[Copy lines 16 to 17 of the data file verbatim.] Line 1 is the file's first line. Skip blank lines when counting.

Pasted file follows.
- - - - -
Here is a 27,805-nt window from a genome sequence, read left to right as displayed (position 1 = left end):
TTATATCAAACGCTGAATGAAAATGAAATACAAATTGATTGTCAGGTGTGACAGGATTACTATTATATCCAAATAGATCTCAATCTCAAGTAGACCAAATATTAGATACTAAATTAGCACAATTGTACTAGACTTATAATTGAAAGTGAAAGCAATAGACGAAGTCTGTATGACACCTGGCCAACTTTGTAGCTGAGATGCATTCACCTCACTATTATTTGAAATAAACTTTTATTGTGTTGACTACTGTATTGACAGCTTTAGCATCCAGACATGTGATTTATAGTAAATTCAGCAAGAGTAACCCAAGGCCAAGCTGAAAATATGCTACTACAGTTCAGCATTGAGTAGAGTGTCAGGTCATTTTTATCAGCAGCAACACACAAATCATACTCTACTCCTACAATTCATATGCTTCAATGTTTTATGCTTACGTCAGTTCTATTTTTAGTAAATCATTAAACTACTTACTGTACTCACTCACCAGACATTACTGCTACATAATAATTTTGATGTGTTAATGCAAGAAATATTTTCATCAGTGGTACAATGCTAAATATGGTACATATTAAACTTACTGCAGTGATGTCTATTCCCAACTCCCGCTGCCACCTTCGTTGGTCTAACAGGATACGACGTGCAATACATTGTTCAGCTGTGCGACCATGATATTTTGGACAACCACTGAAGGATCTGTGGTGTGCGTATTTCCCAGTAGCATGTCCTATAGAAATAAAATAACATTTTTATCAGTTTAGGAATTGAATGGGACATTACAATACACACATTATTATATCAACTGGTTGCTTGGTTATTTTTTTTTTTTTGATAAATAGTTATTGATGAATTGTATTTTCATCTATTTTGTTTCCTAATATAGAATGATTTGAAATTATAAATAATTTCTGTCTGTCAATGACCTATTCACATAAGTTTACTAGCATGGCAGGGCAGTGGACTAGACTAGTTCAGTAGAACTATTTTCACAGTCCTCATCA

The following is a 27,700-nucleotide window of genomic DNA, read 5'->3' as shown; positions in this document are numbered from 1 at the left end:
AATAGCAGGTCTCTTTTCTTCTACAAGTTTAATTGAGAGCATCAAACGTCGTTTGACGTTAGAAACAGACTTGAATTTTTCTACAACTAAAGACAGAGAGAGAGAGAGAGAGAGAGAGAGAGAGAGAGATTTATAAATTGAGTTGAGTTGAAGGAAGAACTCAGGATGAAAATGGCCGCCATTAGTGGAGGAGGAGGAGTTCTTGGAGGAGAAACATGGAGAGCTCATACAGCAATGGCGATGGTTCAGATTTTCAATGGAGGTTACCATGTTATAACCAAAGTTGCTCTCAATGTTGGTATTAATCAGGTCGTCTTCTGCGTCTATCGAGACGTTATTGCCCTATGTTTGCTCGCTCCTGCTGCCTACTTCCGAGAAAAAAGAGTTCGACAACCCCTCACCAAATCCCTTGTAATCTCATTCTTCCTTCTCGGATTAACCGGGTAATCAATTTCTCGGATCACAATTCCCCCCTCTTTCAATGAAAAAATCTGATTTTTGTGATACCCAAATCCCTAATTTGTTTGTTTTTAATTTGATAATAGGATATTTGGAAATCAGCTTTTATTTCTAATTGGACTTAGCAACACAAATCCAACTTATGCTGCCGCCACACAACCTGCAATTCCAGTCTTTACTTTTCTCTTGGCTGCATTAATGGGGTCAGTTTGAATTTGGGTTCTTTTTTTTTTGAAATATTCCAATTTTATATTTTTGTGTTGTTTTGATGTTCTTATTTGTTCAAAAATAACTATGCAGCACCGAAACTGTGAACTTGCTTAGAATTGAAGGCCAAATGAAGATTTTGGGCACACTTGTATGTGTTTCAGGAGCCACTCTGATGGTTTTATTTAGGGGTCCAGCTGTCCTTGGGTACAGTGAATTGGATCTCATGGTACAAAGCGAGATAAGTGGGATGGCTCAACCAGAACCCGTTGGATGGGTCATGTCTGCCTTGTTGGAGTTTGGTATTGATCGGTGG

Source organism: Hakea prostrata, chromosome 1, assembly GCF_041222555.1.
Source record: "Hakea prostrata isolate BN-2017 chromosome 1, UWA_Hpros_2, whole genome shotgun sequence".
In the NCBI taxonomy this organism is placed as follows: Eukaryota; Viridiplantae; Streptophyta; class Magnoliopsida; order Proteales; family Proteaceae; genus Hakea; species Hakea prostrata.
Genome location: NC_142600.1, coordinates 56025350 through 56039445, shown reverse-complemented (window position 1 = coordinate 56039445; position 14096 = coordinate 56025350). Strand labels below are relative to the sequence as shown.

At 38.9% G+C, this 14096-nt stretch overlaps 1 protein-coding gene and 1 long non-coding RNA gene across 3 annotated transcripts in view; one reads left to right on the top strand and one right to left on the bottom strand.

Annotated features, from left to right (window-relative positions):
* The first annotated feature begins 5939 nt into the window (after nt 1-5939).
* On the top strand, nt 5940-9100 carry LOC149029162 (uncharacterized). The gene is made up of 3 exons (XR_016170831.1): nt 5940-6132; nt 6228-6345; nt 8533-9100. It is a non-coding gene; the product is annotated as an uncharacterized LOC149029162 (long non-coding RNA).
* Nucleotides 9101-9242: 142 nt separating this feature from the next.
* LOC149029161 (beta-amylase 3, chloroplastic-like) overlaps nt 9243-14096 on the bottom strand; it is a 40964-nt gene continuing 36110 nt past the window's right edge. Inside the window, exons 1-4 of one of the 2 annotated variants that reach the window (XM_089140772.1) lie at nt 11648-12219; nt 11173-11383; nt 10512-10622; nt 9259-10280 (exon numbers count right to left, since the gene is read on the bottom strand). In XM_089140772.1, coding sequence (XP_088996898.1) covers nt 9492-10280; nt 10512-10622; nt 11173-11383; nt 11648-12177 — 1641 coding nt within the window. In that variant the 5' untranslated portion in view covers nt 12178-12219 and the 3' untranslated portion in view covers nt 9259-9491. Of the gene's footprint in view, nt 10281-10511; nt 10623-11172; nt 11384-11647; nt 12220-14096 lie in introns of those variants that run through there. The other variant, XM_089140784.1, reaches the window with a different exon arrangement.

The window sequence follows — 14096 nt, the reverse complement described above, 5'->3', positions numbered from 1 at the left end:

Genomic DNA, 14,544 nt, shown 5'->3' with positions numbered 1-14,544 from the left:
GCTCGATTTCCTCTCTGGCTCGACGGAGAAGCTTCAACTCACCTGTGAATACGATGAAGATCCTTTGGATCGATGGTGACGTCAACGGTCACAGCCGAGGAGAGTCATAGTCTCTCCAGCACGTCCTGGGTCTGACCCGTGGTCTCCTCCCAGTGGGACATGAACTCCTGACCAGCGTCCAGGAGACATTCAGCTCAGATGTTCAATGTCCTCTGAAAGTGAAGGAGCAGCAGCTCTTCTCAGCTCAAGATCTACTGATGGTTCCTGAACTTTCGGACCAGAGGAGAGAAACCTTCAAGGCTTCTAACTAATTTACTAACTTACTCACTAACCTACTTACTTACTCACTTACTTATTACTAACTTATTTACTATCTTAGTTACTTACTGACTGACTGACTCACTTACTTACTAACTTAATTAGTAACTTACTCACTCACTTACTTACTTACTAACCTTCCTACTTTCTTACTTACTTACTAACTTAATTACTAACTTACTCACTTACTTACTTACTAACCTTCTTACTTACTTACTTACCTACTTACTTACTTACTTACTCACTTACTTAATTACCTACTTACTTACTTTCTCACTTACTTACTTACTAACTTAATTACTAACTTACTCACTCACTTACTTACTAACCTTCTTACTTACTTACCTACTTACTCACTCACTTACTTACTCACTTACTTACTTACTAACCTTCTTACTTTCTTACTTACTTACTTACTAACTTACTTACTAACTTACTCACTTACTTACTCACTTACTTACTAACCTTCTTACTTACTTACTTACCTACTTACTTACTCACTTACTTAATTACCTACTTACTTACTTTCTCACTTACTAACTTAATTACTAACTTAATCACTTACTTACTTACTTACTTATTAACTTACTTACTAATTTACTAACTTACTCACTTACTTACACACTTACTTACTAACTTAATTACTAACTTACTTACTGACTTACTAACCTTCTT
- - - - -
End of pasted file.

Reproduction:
Genomic DNA, 14,544 nt, shown 5'->3' with positions numbered 1-14,544 from the left:
GCTCGATTTCCTCTCTGGCTCGACGGAGAAGCTTCAACTCACCTGTGAATACGATGAAGATCCTTTGGATCGATGGTGACGTCAACGGTCACAGCCGAGGAGAGTCATAGTCTCTCCAGCACGTCCTGGGTCTGACCCGTGGTCTCCTCCCAGTGGGACATGAACTCCTGACCAGCGTCCAGGAGACATTCAGCTCAGATGTTCAATGTCCTCTGAAAGTGAAGGAGCAGCAGCTCTTCTCAGCTCAAGATCTACTGATGGTTCCTGAACTTTCGGACCAGAGGAGAGAAACCTTCAAGGCTTCTAACTAATTTACTAACTTACTCACTAACCTACTTACTTACTCACTTACTTATTACTAACTTATTTACTATCTTAGTTACTTACTGACTGACTGACTCACTTACTTACTAACTTAATTAGTAACTTACTCACTCACTTACTTACTTACTAACCTTCCTACTTTCTTACTTACTTACTAACTTAATTACTAACTTACTCACTTACTTACTTACTAACCTTCTTACTTACTTACTTACCTACTTACTTACTTACTTACTCACTTACTTAATTACCTACTTACTTACTTTCTCACTTACTTACTTACTAACTTAATTACTAACTTACTCACTCACTTACTTACTAACCTTCTTACTTACTTACCTACTTACTCACTCACTTACTTACTCACTTACTTACTTACTAACCTTCTTACTTTCTTACTTACTTACTTACTAACTTACTTACTAACTTACTCACTTACTTACTCACTTACTTACTAACCTTCTTACTTACTTACTTACCTACTTACTTACTCACTTACTTAATTACCTACTTACTTACTTTCTCACTTACTAACTTAATTACTAACTTAATCACTTACTTACTTACTTACTTATTAACTTACTTACTAATTTACTAACTTACTCACTTACTTACACACTTACTTACTAACTTAATTACTAACTTACTTACTGACTTACTAACCTTCTT